one final answer: If you have to process a lot of files I would
recommend you to wirte a script, especially if the same tasks have to be
performed very often.
GIMP-standard-scripts are written in scheme. I prefer perl-GIMP. If I
can help you with this, let me know.


Gary Aitken schrieb:
> Hi Brent,
> For painting, try this:
> Once you have the area selected, by whatever means:
> Create a new layer containing only the selected areas,
> with a transparent background in other areas:
>   Edit/Copy (ctrl-C on windows)
>     This will copy everything in the selection (green areas, roads, etc)
>   Create a new layer.
>     Make sure "Transparent" is selected for background type when
>     creating it.
>     The layer will become the currently selected layer
>   Edit/Paste (ctrl-V on windows)
>   Click on the eyeball of original background in the layers dialog
>     The background will disappear;
>     you will be left with only your new layer being visible.
>     The transparent parts will be a grey checkerboard.
>   At this point, nothing is selected.
> Select everything except the transparent area.
>   Click on the "Select by Color" tool
>   Uncheck the "Select transparent areas" check box in the tool's options
>   Set the threshold to 255
>   Click anywhere in the image not on the transparent background.
>   The selection will be outlined with an
>     alternating black-and-white, blinking line.
> Fill the selection with the color you want:
>   Select the color you want to use:
>     Double-click on the foreground color
>       (upper square, usually black, in lower left corner of the toolbox)
>     A dialog for choosing colors should appear.
>       Note the box which shows "current" and "old" color
>       Tweak the sliders or the color choice tool (object in left square)
>         to get the color you want shown as the "current" color
>       Click ok.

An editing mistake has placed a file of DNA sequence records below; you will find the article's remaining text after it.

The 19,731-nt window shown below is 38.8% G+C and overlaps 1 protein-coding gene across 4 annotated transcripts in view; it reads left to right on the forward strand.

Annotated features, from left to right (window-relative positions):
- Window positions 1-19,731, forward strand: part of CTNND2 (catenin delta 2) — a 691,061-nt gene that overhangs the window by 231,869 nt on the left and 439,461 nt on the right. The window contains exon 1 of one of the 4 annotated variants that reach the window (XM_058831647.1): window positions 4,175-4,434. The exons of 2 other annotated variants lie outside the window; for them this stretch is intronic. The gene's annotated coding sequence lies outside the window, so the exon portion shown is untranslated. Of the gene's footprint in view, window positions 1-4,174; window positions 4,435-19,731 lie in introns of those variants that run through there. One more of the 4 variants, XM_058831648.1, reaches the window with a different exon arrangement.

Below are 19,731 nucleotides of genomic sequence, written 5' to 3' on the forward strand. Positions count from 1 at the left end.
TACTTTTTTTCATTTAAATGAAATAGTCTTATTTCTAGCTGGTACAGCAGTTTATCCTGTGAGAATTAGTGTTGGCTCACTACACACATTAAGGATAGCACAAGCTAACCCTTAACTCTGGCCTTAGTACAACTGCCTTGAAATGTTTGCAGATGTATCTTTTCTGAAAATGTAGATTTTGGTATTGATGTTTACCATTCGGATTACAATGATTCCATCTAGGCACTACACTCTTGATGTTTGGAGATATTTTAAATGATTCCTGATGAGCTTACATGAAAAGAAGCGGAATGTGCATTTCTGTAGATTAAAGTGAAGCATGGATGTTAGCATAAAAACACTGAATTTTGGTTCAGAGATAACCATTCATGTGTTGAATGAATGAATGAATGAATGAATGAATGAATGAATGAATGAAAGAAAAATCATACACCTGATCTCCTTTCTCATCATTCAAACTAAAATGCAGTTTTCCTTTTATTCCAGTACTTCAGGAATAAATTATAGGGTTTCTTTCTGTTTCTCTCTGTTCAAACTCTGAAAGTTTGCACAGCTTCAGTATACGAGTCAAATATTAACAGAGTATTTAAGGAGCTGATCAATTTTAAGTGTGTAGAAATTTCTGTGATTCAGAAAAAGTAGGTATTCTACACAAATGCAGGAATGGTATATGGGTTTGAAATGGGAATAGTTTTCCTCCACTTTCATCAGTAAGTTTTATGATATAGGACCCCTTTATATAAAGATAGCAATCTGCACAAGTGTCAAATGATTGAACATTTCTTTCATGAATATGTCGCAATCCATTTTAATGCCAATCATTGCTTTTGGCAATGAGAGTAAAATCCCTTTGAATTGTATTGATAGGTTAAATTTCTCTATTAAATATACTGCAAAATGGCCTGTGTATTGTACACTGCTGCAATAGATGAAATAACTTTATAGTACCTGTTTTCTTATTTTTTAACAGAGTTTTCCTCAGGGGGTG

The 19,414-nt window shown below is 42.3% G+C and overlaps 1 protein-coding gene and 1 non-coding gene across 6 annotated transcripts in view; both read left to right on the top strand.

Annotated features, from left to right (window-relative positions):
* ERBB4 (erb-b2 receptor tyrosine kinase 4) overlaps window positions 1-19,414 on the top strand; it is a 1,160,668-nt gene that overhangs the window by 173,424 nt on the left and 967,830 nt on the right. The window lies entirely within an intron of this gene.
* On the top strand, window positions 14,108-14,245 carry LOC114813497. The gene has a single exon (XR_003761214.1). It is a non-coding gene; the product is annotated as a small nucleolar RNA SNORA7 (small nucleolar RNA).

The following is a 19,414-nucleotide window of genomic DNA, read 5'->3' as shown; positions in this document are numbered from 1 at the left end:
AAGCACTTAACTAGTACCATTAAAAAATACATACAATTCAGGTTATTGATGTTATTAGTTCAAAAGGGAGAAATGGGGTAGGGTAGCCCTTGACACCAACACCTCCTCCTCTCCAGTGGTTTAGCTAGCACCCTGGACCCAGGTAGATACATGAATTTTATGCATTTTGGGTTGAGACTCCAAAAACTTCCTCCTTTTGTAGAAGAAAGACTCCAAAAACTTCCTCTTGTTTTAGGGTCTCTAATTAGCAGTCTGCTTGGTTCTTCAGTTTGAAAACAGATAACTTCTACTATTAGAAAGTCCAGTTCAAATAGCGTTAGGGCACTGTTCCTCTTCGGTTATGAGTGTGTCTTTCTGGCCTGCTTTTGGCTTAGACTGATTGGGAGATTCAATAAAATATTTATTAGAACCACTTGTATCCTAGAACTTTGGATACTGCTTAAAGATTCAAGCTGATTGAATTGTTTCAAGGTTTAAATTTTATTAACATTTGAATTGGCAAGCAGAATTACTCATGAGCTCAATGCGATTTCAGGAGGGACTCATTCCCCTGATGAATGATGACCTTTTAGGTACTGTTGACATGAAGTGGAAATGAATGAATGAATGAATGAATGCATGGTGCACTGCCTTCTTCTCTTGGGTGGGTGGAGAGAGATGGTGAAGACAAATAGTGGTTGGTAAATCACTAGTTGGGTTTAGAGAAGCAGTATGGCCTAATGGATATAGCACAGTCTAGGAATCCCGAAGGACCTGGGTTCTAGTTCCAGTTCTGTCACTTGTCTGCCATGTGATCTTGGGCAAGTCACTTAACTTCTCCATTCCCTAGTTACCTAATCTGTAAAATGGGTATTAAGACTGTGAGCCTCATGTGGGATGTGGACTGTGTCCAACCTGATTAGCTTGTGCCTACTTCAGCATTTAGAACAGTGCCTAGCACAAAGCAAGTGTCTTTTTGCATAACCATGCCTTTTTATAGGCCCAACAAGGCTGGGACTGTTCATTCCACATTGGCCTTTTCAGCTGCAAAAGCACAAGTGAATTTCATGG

>     Note the upper square showing the foreground color in the toolbox
>       should now have the color you want to paint with.
>   Click on the bucket-fill tool
>     Make sure "FG color fill" is selected in the tool's options
>     Make sure "Fill whole selection" is selected in the tool's options
>     Click anywhere in the selection.
>       It should all change to a solid color with the new color;
>       transparent areas, outside the current selection, should still
>       show a gray checkerboard.
>   If you want the colored part to be partially transparent,
>     Use the "Opacity" slider for the layer.
> Save the result.
> If you find the final area covers more than you thought it would,
> it is probably because the original selection contained stuff
> you weren't aware of.
> This will happen if you leave any of "Anti-aliasing" or "Feather
> edges" or "Select transparent areas" or "Sample merged" checked
> when making your original selection.
> Gary
> On 1/26/2012 1:57 PM, Brent Shifley wrote:
>> Again I want to say thanks to all of you that helped me. I have
>> another 77 images to process, and what you have sent me helped a lot.
>> I was not able to follow the trick for "painting" 100+ different
>> areas the same color, at the same time.  As I stated before I am an
>> absolute newbie to Gimp, and sometimes have need little "extra" help
>> in understanding how to do a step/process/procedure, and why.  Any
>> other help would be appreciated.
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